Carsharing or car sharing is a model of car rental where people rent cars for short periods of time, often by the hour. They are attractive to customers who make only occasional use of a vehicle, as well as others who would like occasional access to a vehicle of a different type than they use day-to-day. Carsharing contributes to sustainable transport because it is a less car intensive means of urban transport, and according to The Economist, carsharing can reduce car ownership at an estimated rate of one rental car replacing 15 owned vehicles.
Car sharing operators are increasingly opting to brand parts of their fleets with third-party advertising in order to increase revenue and improve competitiveness. For future applications, many car sharing companies are now investing in plug-in hybrid electric vehicles (PHEV). With the use of these types of vehicles, cost of gas consumption can be greatly reduced. Since most customers do not need the vehicle for long amounts of time or distance, it gives the car sharing company time to collect and recharge these vehicles for additional use.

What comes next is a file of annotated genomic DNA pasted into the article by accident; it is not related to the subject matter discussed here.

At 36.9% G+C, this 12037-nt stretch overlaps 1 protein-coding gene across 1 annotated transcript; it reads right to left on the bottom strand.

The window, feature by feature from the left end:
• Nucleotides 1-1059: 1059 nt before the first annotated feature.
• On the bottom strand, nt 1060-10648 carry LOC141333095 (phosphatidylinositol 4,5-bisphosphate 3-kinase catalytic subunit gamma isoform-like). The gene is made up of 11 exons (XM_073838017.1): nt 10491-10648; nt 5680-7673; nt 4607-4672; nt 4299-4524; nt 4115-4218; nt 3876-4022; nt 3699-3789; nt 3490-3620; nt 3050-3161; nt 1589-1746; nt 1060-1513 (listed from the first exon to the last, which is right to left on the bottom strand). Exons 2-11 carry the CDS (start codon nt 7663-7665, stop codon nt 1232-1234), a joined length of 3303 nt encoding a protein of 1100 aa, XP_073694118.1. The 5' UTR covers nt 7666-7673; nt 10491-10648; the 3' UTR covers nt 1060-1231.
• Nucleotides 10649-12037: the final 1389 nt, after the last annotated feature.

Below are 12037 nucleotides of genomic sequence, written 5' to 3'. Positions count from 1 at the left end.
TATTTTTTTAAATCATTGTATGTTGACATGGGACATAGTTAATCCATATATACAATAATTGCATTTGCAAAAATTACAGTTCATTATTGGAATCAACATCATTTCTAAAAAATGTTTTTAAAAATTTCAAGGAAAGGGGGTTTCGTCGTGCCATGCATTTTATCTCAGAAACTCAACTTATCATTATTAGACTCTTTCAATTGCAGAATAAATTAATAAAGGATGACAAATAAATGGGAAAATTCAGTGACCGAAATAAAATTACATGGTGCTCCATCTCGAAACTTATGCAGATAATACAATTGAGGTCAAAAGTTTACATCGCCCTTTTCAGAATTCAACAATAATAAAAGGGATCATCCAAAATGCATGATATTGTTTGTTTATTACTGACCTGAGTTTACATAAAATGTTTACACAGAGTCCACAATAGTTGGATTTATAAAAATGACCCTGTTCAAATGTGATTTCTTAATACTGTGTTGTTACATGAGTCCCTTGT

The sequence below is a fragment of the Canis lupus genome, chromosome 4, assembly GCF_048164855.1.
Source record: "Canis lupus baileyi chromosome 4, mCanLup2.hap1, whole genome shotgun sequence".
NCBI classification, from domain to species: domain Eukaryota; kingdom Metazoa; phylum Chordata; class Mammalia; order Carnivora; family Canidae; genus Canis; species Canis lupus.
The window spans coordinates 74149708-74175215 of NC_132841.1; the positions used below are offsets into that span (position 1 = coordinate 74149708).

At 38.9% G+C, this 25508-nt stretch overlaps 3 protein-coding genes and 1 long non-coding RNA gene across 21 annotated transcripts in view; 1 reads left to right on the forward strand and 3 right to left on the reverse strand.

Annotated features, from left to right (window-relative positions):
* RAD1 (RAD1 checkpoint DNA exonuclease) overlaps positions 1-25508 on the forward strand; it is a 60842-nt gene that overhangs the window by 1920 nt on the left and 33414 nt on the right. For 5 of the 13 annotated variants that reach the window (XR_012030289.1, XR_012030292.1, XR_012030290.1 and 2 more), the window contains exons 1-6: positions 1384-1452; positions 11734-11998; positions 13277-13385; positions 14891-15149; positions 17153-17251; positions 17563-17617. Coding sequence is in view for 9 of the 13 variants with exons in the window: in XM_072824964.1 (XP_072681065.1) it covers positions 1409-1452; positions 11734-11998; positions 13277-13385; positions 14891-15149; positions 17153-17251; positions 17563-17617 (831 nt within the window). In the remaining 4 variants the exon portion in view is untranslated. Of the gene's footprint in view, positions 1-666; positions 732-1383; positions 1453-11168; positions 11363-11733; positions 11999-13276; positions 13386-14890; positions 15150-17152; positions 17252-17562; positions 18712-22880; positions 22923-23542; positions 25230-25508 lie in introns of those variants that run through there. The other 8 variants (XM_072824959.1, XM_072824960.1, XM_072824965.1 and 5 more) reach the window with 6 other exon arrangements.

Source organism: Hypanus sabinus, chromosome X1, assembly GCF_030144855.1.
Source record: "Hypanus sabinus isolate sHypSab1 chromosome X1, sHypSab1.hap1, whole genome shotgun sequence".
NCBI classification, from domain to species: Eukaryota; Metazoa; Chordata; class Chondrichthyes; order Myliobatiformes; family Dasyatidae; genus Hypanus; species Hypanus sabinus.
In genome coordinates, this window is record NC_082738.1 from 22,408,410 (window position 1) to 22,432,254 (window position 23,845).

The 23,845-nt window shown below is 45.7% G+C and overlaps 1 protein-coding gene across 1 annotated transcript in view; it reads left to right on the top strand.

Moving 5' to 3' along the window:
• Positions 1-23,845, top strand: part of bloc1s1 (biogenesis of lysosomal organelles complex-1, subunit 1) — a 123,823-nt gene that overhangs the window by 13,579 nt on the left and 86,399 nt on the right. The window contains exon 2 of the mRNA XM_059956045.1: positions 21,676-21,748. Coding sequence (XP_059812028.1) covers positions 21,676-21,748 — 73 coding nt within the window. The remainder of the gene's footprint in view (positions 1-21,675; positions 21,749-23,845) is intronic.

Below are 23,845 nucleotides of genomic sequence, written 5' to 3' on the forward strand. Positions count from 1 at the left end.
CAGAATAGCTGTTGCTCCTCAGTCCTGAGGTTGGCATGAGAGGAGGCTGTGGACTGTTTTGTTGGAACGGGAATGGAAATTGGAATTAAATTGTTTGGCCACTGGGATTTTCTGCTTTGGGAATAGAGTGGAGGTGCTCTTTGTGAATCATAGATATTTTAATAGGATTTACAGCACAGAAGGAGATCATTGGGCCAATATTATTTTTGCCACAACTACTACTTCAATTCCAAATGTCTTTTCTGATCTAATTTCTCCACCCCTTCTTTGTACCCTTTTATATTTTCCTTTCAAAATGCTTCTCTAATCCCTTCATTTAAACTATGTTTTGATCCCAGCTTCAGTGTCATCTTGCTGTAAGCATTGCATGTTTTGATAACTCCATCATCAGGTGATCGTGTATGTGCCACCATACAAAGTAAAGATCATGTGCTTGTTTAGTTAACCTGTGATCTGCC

Carsharing can also help reduce congestion and pollution. Replacing private automobiles with shared ones directly reduces demand for parking spaces. The fact that only a certain number of cars can be in use at any one time may reduce traffic congestion at peak times. Even more important for congestion, the strong metering of costs provides a cost incentive to drive less.
Political / Legal
In most countries car-sharing has developed within the existing legal framework. It has therefore demonstrated that it can operate without needing special legal measures. However, since car-sharing creates benefits for both wider society and individuals, there are good reasons to amend existing laws to further stimulate growth and increase the gains.